Role of CXCR3-induced donor T-cell migration in acute GVHD

Ulrich Duffner, Bao Lu, Gerhard C. Hildebrandt, Takanori Teshima, Debra L. Williams, Pavan Reddy, Rainer Ordemann, Shawn G. Clouthier, Kathy Lowler, Chen Liu, Craig Gerard, Kenneth R. Cooke, James L.M. Ferrara

Research output: Contribution to journalArticlepeer-review

132 Scopus citations


Objective. The chemokine receptor CXCR3 has an important role in the migration of effector T cells. To investigate the role of CXCR3 on donor cells in acute graft vs host disease (GVHD) we used a well-defined experimental bone marrow transplantation (BMT) model where acute GVHD is mediated by donor CD8+ T cells against minor histocompatibility antigens. Methods. Lethally irradiated C3H.SW recipients were transplanted from either wild-type B6 or CXCR3-/- B6 donors. Donor T-cell expansion was analyzed in the spleen and small intestine of recipients by FACS. Donor T-cell function was analyzed by cytokine secretion. The severity of acute GVHD was assessed by histopathological analysis of intestine and liver, GVHD clinical scores, and survival after BMT. Results. Significantly higher numbers of donor CD8 + CXCR3-/- T cells were found in the spleen on days +7 and +14 compared to donor wild-type T cells. By contrast, the number of CD8 + T cells in the small bowel of BMT recipients from CXCR3 -/- donors was sevenfold lower than from wild-type donors. Systemic concentrations of INF-γ and TNF-α were equivalent between groups. Animals that received CXCR3-/- donor T cells demonstrated diminished GI tract and liver damage and showed improved survival after BMT compared to recipients of wild-type donor cells (43% vs 0%, p < 0.001). Conclusion. The migration of donor CD8+ T cells to GVHD target organs such as the intestine depends on the expression of CXCR3 and contributes significantly to GVHD damage and overall mortality.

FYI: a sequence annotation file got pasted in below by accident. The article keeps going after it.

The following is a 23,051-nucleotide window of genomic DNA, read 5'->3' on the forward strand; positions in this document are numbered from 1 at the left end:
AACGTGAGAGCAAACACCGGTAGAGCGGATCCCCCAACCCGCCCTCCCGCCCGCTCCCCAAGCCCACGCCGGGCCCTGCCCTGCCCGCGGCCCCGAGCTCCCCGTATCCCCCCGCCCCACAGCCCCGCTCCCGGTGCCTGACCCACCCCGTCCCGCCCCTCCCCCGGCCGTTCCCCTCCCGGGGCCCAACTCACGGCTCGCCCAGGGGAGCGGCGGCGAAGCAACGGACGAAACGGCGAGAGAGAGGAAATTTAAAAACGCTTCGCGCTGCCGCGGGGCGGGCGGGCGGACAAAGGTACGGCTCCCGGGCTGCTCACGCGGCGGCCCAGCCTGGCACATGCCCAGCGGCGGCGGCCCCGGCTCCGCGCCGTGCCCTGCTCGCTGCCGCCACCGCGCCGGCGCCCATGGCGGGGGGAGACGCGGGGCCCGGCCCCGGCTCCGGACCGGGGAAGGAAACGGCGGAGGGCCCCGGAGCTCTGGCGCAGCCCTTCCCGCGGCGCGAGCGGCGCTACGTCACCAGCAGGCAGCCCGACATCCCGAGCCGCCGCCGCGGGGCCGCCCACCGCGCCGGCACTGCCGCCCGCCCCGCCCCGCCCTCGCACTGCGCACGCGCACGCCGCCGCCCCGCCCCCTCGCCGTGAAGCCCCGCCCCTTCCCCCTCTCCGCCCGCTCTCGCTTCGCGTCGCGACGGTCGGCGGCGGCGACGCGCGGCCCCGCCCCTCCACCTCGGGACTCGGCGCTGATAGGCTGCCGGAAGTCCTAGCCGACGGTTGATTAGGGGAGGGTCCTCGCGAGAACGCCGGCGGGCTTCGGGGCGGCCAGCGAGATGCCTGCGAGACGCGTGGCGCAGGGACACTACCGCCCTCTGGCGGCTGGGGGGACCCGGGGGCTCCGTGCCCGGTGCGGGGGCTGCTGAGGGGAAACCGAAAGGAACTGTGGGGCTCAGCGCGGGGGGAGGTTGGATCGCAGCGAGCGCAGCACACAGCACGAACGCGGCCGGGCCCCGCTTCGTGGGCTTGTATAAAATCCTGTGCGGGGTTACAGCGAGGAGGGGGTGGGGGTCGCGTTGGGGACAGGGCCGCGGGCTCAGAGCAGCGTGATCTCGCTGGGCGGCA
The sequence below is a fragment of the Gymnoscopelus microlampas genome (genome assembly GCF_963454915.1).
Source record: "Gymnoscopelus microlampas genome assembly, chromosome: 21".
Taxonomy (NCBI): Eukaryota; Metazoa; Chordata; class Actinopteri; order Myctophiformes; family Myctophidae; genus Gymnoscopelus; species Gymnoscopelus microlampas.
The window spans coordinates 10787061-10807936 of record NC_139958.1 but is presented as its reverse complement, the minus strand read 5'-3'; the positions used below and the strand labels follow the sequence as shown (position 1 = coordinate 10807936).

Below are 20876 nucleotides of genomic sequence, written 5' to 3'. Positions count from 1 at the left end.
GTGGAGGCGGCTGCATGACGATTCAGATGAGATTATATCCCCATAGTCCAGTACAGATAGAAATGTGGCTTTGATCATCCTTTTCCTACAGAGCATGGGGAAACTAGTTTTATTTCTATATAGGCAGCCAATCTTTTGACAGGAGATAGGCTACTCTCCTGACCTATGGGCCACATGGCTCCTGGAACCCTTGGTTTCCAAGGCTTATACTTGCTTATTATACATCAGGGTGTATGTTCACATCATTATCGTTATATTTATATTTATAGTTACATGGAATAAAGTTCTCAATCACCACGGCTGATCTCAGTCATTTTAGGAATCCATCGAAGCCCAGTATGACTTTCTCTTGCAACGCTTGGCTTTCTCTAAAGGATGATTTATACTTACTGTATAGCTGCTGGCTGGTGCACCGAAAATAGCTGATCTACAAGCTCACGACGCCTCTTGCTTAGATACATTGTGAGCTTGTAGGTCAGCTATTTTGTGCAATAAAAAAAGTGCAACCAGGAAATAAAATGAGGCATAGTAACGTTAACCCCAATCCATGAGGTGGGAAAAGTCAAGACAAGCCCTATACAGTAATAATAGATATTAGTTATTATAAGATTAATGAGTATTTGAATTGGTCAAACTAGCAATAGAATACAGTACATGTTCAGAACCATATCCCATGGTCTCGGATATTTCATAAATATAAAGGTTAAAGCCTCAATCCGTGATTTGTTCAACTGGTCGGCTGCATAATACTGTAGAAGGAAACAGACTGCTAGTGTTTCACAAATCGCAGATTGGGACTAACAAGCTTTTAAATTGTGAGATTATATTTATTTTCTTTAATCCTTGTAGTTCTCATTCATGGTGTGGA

Original languageEnglish
Pages (from-to)897-902
Number of pages6
JournalExperimental Hematology
Issue number10
StatePublished - Oct 1 2003

Bibliographical note

Funding Information:
This work was supported by the Deutsche Krebshilfe (to U.D., G.H., and R.O.) and NIH grant CA-39542 (to J.L.M.F.). K.R.C. is a NMDP Amy Strelzer-Manasevit Scholar and a Fellow of the Robert Wood Johnson Minority Faculty Development Program.

ASJC Scopus subject areas

  • Molecular Biology
  • Hematology
  • Genetics
  • Cell Biology
  • Cancer Research


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